ARRC Announces Spread Adjustment Methodologies, Issues New Fallback Language

The Alternative Reference Rates Committee outlined how it will implement its methodologies for calculating spread adjustments on financial products that reference the London Interbank Offered Rate. These adjustment methodologies are designed for financial institutions to use in contracts that incorporate the ARRC’s recommended fallback language or for other contracts where a spread-adjusted Secured Overnight Financing Rate, the ARRC’s preferred Libor replacement, can be selected as a fallback for Libor.
Based on public feedback and in order to maintain consistency, the ARRC noted it would largely align its practices with those used by the International Swaps and Derivatives Association. For cash products other than consumer products, the ARRC said it would match its recommended spread adjustment methodology to that of ISDA’s spread adjustments to U.S. dollar Libor. Given the special considerations because of consumer products and the fact that the ARRC will include a one-year transition period as part of its recommended spread adjustments for consumer products, the ARRC said it also would consider the most appropriate approach to the issue of methodology versus value for these specific products.
Separately, the ARRC also released updated recommended contractual fallback language for syndicated business loans, contractual fallback language for new variable rate private student loans and conventions for how market participants can voluntarily use SOFR in new student loan products.

FFIEC: Examiners To Increase Focus On Libor Transition Preparedness

Federal financial regulators said they will ramp up their supervisory focus on banks’ transitions away from the London Interbank Offered Rate in 2020 and 2021.
In a statement issued by the Federal Financial Institutions Examination Council, the agencies noted that as part of examination activities, “supervisory staff will ask institutions about their planning for the Libor transition including the identification of exposures, efforts to include fallback language or use alternative reference rates in new contracts, operational preparedness, and consumer protection considerations.” The agencies noted that supervisory focus “will be tailored to the size and complexity of each institution’s Libor exposures.”   While the statement does not establish new guidance or regulation, the agencies noted that “institutions should consider existing safety and soundness standards and consumer protection laws as they plan for and address risks that will arise with the transition from Libor,” which is not guaranteed to be sustained beyond 2021. To prepare for the transition, they recommended that institutions take steps including the following.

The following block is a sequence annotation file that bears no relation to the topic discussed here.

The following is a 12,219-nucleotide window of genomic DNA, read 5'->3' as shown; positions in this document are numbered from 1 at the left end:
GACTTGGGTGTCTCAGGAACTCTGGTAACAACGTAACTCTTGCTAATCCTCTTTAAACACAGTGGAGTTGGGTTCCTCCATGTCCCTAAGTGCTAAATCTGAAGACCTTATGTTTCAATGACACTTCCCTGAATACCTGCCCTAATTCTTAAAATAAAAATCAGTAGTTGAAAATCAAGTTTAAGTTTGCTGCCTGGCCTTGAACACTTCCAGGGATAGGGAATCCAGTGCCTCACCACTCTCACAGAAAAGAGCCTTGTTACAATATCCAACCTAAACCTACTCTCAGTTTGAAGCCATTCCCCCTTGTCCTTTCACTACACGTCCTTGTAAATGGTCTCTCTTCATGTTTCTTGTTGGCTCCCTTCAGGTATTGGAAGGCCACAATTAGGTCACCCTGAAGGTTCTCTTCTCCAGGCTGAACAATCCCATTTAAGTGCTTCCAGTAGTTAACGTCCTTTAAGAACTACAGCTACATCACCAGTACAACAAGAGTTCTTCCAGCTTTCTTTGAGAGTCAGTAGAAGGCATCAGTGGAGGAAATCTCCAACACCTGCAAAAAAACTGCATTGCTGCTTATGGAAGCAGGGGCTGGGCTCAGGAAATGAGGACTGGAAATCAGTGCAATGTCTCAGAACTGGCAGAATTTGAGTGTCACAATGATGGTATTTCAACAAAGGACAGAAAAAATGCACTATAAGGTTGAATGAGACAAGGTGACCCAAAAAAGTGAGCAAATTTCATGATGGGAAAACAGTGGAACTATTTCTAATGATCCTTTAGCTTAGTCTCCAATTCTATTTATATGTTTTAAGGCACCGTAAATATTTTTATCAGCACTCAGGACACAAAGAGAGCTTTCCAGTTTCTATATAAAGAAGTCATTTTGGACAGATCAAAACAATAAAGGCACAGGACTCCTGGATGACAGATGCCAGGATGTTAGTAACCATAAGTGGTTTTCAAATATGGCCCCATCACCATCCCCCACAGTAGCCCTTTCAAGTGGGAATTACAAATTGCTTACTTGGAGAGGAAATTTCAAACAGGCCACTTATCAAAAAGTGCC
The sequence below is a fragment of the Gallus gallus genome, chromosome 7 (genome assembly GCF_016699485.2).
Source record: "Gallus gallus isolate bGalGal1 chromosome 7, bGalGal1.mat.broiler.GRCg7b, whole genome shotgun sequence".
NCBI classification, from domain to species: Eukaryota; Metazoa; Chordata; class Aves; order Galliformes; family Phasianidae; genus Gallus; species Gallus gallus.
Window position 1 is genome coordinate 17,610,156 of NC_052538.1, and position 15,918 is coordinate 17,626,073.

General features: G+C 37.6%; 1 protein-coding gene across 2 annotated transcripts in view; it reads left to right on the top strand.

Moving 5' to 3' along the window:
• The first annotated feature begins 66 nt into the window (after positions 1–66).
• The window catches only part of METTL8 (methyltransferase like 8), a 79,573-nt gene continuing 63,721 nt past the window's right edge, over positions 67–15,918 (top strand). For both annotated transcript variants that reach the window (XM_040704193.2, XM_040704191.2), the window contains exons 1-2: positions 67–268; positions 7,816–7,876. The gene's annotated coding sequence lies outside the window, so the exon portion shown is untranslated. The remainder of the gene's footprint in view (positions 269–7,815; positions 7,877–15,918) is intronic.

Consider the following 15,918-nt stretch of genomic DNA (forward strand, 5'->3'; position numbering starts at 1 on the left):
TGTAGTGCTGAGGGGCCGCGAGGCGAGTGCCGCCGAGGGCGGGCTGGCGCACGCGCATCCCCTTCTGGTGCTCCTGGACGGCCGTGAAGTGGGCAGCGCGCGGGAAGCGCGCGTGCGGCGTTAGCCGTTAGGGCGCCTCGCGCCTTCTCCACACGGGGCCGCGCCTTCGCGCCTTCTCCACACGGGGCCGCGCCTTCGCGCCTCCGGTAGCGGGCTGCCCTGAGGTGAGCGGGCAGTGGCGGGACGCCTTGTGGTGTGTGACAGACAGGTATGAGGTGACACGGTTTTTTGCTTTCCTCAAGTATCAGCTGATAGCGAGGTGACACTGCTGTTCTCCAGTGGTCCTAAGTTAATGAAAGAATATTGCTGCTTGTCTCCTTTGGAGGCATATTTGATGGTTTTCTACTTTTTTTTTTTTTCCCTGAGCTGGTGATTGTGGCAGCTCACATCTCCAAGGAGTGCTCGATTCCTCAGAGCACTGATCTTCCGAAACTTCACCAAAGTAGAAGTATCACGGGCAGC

• Identifying and quantifying Libor exposure across product categories and lines of business.
  • Conducting a risk assessment of Libor exposures, which may include scenario testing, legal review and other analysis.
  • Creating transition plans with milestones and key completion dates.
  • Conducting an assessment by bank management of revisions that may be necessary to update the institution’s policies, processes and internal control systems.
  • Assigning responsibility for Libor transition oversight to a committee, team or officer.
  • Reporting progress on the Libor transition to the institution’s board of directors and senior management team.

OCC Updates UDAAP Section Of Comptroller’s Handbook 

The Office of the Comptroller of the Currency released an update to its Comptroller’s Handbook regarding “Unfair or Deceptive Acts and Practices” and “Unfair, Deceptive, or Abusive Acts or Practices.” The update reflects the OCC’s risk-based supervision approach and includes procedures for examiners to assess the effectiveness of bank compliance management systems in managing UDAP and UDAAP risks.
The update also provides an appendix of “red flags” that warn of potential UDAP/UDAAP concerns, such as customer complaints, whistleblower referrals, high levels of fee income and high volumes of charge-backs or refunds. 

DOL Proposes Rule On ESG Investing In Pension Plans

With interest around sustainable investing — sometimes referred to as environmental, social and governance investing — on the rise, the U.S. Department of Labor issued a proposed rule that would confirm Employee Retirement Income Security Act requirements for plan fiduciaries to select investments and investment courses of action based solely on financial considerations relevant to the risk-adjusted economic value of a particular investment or investment course of action.

The proposal would significantly expand on an existing rule on investment duties that has been in place for more than 40 years. Specifically, it clarifies that “fiduciaries may never subordinate the interests of plan participants and beneficiaries in their retirement income to non-pecuniary goals.”
The American Bankers Association is considering a comment letter to address the issues raised in the proposal that affect financial institutions providing services to plans. Comments are due by July 30.

Freddie Mac Publishes Spanish Translation Aid For New URLA

Freddie Mac has published updated interactive Spanish translation aids for the Uniform Residential Loan Application. The aids reflect changes made in August 2019 to the redesigned URLA, which take effect Jan. 21, 2021. These are nonexecutable forms translated into Spanish to assist borrowers in completing the English version of the redesigned URLA.